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Darkestrah - Embrace of Memory CD (album) cover



Experimental/Post Metal

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Prog Sothoth
Honorary Collaborator
2 stars This collection of tracks by German act Darkestrah seems to be an attempt to capture that vibe that was abundant from around 1993 to 1995 in Norway. It's typical black metal with some keyboards and a little bit of orchestral sounds & an occasional guest cello; more adventurous than the primitive garage & basement brand of black metal, but certainly no more exploratory than what many groups such as Emperor, Enslaved and Satyricon were doing back then. Probably the most interesting aspect of this group is that the vocalist is female, although her "alley cats fighting" shriek possesses little variation in tone and emotion. She's basically just not in a good mood.

The music isn't particularly complex or technical, with lots of simple riffing and tremolo picking, although on a few occasions there are a few nice melodic guitar passages overlaying the general din. The drums are decent and sometimes creative, and the listener understands this because they are the dominant instrument production-wise. This actually has a negative effect on the music, as much of the guitar chord patterns are muffled and absorbed by abundant double bass drum pounding thanks to some odd mixing choices and too much reverb in general. The bass drum seems to provide the "bass" in general since it's difficult to decipher if a bass guitarist is even present. The sudden moments of cello and softer sequences offer a bit of relief and variety, plus the songs have enough varying tempos so as not to be merely a blur of blastbeats, which actually aren't the prominent velocity levels of most of these songs. There's a bit of folkish touches here and there as well, but these elements are never a focal point and tend to feel like quick little breathers between the walls of sound.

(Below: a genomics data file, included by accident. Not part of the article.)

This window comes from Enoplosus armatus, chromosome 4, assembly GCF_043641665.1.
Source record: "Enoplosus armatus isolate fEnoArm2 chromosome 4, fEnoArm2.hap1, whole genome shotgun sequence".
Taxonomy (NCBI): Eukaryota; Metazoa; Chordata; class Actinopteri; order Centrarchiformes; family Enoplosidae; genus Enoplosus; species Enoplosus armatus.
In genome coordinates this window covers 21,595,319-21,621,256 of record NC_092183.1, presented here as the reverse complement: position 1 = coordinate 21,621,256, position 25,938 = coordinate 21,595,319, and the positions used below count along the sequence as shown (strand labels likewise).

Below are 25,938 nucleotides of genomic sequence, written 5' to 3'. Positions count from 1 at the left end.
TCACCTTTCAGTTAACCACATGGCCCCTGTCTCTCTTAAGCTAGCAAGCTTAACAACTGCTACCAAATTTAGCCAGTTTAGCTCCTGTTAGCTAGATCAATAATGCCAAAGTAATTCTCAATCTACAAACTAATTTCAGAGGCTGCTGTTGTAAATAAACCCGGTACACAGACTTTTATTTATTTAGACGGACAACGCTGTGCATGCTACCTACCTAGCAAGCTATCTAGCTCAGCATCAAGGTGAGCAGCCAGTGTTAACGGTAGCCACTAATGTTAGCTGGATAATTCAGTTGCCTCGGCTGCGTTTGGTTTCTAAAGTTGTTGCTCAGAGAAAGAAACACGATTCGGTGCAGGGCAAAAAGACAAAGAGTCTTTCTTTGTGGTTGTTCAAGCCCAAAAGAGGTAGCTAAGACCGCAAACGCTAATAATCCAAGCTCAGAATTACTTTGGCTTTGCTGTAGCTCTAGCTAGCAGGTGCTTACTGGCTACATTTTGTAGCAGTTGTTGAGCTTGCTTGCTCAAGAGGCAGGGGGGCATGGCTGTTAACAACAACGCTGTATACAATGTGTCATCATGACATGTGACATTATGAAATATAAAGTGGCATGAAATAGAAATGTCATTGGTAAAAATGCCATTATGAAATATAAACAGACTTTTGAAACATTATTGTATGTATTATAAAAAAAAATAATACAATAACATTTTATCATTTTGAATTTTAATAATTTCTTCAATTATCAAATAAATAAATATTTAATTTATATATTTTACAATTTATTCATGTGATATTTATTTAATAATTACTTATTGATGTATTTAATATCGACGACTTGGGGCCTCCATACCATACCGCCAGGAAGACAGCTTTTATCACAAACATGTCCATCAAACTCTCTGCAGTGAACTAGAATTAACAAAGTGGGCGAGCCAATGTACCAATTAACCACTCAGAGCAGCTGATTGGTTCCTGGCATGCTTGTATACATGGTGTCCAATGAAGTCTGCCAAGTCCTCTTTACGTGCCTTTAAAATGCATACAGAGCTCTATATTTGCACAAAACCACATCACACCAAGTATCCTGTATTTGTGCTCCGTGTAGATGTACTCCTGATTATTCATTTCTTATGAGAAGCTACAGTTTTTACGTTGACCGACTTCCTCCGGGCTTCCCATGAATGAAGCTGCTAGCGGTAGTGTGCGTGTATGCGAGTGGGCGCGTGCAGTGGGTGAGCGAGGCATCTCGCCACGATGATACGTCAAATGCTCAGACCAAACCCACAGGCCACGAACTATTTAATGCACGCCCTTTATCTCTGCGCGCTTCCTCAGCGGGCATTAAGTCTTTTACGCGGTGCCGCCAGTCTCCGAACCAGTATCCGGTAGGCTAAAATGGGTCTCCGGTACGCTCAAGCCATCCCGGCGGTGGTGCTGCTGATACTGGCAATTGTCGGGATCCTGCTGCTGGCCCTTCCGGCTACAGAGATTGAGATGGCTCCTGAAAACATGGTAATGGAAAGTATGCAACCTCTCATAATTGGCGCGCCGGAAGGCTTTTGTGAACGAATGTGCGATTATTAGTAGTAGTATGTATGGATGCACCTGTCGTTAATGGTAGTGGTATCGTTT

Granted, the band is pretty much a black metal act, complete with each band member possessing a demonic sounding one word alias and corpse-paint. Combined with a creepy album cover and a bizarre band logo, this sort of thing would be sure to terrify soccer moms everywhere who think Norah Jones sold her soul to the devil when she released The Fall, but to fans of progressive rock and metal, this doesn't really have much to offer as far as anything particularly inventive (the song I remember most is the final track since it sounded quite similar to the opening main track but with three minutes of campfire sounds tacked on at the song's end) or unique. I will give the band at least a little credit for being influenced by the age of black metal when many of the groups were branching out to incorporate a few aspects of other genres into their overall sound to add atmosphere to their work, before it became uncool when certain more polished acts achieved some level of fame in the late 90s. Unfortunately, other than that, I can't really recommend this, certainly for those looking for proggish metal, but reading that Epos seems to be much more of a progressive work, I may give that album a shot at some point.

Report this review (#496256)
Posted Wednesday, August 3, 2011 | Review Permalink
4 stars Compared to their first and third albums, Embrace of Memory comes across as being a bit musically regressive. It's pretty clearly the band's tribute to the Norwegian second wave of black metal, and it does an admirable job capturing the inhumanly cold atmosphere the best of those bands managed. The album isn't completely comprised of straight-ahead blasting; several songs (particularly the lengthier ones like "Akyr Zaman" and "Primitive Dance") have substantial dynamic shifts throughout their running time, and the album incorporates instruments like violins and various Kyrgyz folk instruments at various times.

However, this is first and foremost a black metal album. It has the atmosphere of old-school black metal and many of the songs have the structure of old-school black metal. It also has the filthy production of the genre; the drum performance is superb, but the bass-heavy drum mix means that it's frequently difficult to hear the bass player at all (though this is nothing new for black metal). It's a solid example of what it is, but whether a listener will enjoy it depends entirely on whether they enjoy old-school black metal. If you like old-school Enslaved, old-school Satyricon, old-school Emperor, and other bands of that nature, this is for you.

Report this review (#1556766)
Posted Wednesday, April 27, 2016 | Review Permalink

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